The City of Hamilton is holding another virtual town hall meeting starting at 7 p.m.
The town hall will include Hamilton Mayor Fred Eisenberger, a representative from the city’s office of medical health and the director of the city’s emergency operations centre, Paul Johnson.
Hamilton Public Health says the city has 261 cases of COVID-19 as of April 14, with 23 people in city hospitals receiving treatment for the disease: 15 at Hamilton Health Sciences facilities and eight at St. Joseph’s.
Nine deaths in Hamilton have been connected with COVID-19, according to public health.
Seven of the city’s institutions continue to be hot spots for the virus.
Outbreaks have been declared at six city nursing homes, with Cardinal retirement residences of particular concern after having reported three deaths since the long weekend: a 71-year-old man died on Thursday, an 88-year-old man died on Friday and a 94-year-old woman was revealed as the ninth death in the city on Monday.
Hamilton has put in place aggressive measures to prevent the spread of COVID-19, closing all municipal facilities and outdoor recreation areas since mid-March.
City council got tough on physical distancing on April 8, voting in favour of a bylaw that prohibits certain activities and regulates physical distancing during the pandemic. Bylaw officers now have the power to fine individuals $500 for a first offence and up to $25,000 for serious or repeat offences.
During last week’s town hall, police Chief Eric Girt said that under the provincial state of emergency declaration, residents who are organizing or attending gatherings of more than five people may be charged under the Emergency Management and Civil Protection Act. Such offences carry a fine starting at $750.
Girt said the fines can be issued even if such a gathering were held on private property.
Johnson, the city’s emergency operations director, also reminded the public that all play structures, escarpment stairs, park amenities, sports fields, city golf courses, dog parks, skate parks, the Bayfront Park boat launch, waterfall locations and several parking lots in high-traffic areas in the city are off limits.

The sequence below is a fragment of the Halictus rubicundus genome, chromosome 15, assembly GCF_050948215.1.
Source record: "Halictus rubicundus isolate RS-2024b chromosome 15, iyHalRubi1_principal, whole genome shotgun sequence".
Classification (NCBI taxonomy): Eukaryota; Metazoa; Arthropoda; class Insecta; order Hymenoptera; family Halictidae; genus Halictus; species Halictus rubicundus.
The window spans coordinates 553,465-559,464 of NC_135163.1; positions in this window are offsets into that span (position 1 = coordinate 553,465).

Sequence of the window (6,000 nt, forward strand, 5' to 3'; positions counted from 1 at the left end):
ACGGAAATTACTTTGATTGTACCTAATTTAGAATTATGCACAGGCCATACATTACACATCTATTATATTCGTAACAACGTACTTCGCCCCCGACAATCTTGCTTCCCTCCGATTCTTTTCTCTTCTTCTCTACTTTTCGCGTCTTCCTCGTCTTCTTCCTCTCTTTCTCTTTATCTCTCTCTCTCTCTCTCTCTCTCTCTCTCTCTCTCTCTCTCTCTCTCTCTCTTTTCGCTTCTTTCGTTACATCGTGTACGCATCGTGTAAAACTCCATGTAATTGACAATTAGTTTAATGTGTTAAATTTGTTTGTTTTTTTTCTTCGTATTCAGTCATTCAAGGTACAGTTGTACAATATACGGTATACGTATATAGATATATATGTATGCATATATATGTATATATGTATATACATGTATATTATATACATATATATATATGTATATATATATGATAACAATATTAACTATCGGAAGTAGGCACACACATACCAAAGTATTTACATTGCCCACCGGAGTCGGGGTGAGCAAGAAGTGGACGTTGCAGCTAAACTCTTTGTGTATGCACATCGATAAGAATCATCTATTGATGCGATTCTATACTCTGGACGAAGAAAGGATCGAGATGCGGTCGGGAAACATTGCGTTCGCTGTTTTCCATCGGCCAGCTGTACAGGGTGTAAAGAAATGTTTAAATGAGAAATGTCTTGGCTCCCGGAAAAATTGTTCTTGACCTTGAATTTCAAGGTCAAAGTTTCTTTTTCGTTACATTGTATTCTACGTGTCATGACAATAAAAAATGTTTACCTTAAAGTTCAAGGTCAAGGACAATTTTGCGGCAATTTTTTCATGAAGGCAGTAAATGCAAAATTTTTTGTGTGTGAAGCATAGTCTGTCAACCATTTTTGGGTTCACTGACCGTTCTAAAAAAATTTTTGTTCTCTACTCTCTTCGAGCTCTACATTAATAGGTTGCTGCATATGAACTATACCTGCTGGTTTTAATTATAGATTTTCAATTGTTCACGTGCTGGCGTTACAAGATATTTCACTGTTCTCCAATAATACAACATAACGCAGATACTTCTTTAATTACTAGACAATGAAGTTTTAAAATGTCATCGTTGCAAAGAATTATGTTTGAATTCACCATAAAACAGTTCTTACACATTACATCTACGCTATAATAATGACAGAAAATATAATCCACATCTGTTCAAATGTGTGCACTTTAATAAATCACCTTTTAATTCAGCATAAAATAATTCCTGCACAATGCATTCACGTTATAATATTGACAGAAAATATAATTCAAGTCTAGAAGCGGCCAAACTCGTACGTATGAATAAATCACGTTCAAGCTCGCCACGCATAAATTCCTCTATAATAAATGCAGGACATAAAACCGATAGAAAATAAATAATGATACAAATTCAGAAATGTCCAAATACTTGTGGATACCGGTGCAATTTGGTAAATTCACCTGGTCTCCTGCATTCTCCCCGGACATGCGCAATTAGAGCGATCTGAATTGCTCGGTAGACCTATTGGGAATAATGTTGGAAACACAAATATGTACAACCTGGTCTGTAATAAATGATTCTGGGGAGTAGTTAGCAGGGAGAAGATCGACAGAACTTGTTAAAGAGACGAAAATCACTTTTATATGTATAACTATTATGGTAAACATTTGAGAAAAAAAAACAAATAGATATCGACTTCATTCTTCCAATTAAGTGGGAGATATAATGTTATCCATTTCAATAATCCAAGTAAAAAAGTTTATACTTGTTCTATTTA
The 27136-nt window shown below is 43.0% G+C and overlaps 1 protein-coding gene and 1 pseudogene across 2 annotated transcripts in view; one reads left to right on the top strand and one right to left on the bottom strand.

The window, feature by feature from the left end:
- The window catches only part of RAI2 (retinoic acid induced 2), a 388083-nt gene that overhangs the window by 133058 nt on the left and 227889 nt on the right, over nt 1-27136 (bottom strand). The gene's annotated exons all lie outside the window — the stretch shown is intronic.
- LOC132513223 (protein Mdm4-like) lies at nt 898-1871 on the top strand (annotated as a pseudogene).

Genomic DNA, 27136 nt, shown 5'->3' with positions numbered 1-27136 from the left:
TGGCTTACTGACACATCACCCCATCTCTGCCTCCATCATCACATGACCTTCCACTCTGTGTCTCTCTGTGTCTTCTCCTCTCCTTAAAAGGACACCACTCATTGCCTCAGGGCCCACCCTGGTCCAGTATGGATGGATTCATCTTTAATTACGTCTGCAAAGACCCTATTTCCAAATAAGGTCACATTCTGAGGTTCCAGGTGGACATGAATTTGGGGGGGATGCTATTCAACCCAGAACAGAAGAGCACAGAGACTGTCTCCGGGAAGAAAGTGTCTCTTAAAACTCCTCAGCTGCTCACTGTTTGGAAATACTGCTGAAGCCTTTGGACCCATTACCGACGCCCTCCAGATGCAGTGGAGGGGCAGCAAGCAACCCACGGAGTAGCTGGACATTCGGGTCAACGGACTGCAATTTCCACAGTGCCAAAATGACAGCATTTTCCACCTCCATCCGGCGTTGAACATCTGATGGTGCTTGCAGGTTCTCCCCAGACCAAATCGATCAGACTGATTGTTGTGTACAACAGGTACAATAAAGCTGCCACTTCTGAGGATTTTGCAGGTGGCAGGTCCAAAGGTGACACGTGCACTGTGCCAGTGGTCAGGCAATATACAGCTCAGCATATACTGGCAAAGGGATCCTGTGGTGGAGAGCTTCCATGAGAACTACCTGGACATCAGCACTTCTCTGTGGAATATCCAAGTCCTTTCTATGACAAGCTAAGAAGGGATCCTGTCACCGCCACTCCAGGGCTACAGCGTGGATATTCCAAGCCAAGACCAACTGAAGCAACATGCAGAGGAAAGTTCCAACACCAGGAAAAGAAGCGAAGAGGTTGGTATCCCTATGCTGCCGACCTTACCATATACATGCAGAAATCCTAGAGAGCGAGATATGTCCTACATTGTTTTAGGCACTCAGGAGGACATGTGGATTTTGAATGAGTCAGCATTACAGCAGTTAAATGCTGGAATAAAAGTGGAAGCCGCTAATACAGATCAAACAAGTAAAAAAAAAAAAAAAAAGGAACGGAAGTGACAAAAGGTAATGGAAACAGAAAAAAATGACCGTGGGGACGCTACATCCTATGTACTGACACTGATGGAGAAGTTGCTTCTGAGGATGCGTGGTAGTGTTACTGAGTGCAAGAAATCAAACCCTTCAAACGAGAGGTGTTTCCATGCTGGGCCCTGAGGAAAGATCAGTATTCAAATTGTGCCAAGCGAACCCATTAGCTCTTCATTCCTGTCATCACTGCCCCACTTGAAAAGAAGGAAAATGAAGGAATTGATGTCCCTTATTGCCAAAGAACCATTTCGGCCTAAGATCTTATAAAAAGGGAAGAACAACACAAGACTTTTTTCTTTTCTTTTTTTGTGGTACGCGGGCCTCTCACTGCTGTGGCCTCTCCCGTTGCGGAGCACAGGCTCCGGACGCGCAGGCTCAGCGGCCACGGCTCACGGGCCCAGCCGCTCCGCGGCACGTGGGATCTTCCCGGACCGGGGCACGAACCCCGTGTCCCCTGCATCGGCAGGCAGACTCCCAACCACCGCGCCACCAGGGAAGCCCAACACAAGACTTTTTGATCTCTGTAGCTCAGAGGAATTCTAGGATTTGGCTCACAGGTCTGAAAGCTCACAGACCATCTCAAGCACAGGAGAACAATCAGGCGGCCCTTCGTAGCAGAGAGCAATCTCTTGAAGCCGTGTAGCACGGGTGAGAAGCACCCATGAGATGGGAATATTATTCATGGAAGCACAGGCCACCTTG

During the Easter long weekend, the city converted First Ontario Centre into a 50-bed overflow shelter.
The arena is now the home of a new “surge” shelter to ease the burden for the city’s overcrowded men’s shelters during the COVID-19 pandemic, according to Johnson.
“They recognize that their setup does not allow for the kinds of physical distancing that will help stop the spread of this, and they are very susceptible to outbreaks because of the numbers of people there,” said Johnson.
The city has also set aside hundreds of hotel rooms for homeless residents who need to self-isolate or stay safe during the pandemic.
Questions about COVID-19? Here are some things you need to know:
Health officials caution against all international travel. Returning travellers are legally obligated to self-isolate for 14 days, beginning March 26, in case they develop symptoms and to prevent spreading the virus to others. Some provinces and territories have also implemented additional recommendations or enforcement measures to ensure those returning to the area self-isolate.
Symptoms can include fever, cough and difficulty breathing — very similar to a cold or flu. Some people can develop a more severe illness. People most at risk of this include older adults and people with severe chronic medical conditions like heart, lung or kidney disease. If you develop symptoms, contact public health authorities.
To prevent the virus from spreading, experts recommend frequent handwashing and coughing into your sleeve. They also recommend minimizing contact with others, staying home as much as possible and maintaining a distance of two metres from other people if you go out.
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